Millennial Reading Habits

Watching a 25-year-old walking down the street glued to his smartphone, you might assume that he’s looking at a frivolous Instagram post or passively scrolling through a Twitter feed. But millennials actually consume more news than it may appear on the surface.

A predominant myth about millennials—people ages 18 to 34—is that they are unengaged, with digitalization leading them to be more narrow-minded, inattentive and uninformed. Despite the fact that print newspapers are not a top source of news for millennials, 69 percent still get news every single day, according to the American Press Institute.

Despite the proliferation among this group of mobile, social and video platforms, it may come as a surprise that a recent Pew Research Center survey found that millennials are far more likely than older Americans to read their news (but still on their smartphones) instead of watch or listen to it. Fifty percent of 18- to 29-year-olds get their news online, and more and more turn to their phones for news.

Overall, 72 percent of Americans get news on a mobile device. Katie Wall, a University of North Carolina at Chapel Hill graduate, reported in a recent Millennial Marketing article that she graduated from college without ever checking out a library book. She credits this fact to all the various tools on her smartphone. “There were multitudes of valuable resources at my finger tips that once required digging through books and microfiches.”

And with the world of smartphones comes the world of social networking. Based on research conducted by the Media Insight Project, “88 percent of millennials get news from Facebook regularly… and more than half of them do so daily.”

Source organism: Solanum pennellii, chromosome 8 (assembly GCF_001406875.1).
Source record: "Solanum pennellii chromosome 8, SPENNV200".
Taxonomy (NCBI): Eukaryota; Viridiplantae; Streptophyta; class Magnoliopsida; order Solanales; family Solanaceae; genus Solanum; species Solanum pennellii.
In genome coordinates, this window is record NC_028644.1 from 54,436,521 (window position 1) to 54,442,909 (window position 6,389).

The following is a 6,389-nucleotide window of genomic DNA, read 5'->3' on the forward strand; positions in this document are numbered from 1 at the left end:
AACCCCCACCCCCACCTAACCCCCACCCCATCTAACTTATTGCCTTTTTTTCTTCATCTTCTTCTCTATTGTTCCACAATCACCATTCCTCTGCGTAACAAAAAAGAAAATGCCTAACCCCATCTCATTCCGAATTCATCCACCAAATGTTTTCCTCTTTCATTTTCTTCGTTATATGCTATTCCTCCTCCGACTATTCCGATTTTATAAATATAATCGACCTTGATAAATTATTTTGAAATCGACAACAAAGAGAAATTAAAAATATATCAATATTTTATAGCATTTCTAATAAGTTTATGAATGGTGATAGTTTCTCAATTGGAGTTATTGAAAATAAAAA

So what do millennials’ news consumption habits say about how we can continue to successfully reach them?

They want visualization. As Millennial Marketing points out, millennials’ tendency to scan through mass amounts of information leads to increased value of visual elements. They take in more information than any other generation, but it must be attractive to captivate their attention. As the article puts it, “this makes good design as important, if not more important, than good writing.”

They want instant gratification. Between ever-evolving smartphone technology and thousands of social media sites, this generation lives in a world of fast-paced information. Mobile and social allow for accessible sources of news to exist at our fingertips. But that information must be mobile responsive and minimize load times.

They want short sound bites. Millennials are more likely to read the news instead of watching it, but because of the fast-paced lifestyles they lead, news needs to be short and to the point. If they want to delve deeper into a story, providing links to more information is a good way to provide this option. This is one of the reasons social media platforms are such a popular source for news.

The stereotypical millennial lifestyle—glued to smartphones and immersed in social media—is often assumed to be detracting from human engagement. However, millennials have good news consumption habits, albeit utilizing different mediums. With the multitudes of technologies, resources and platforms available today, if used effectively, news consumption should continue on its upward trajectory.


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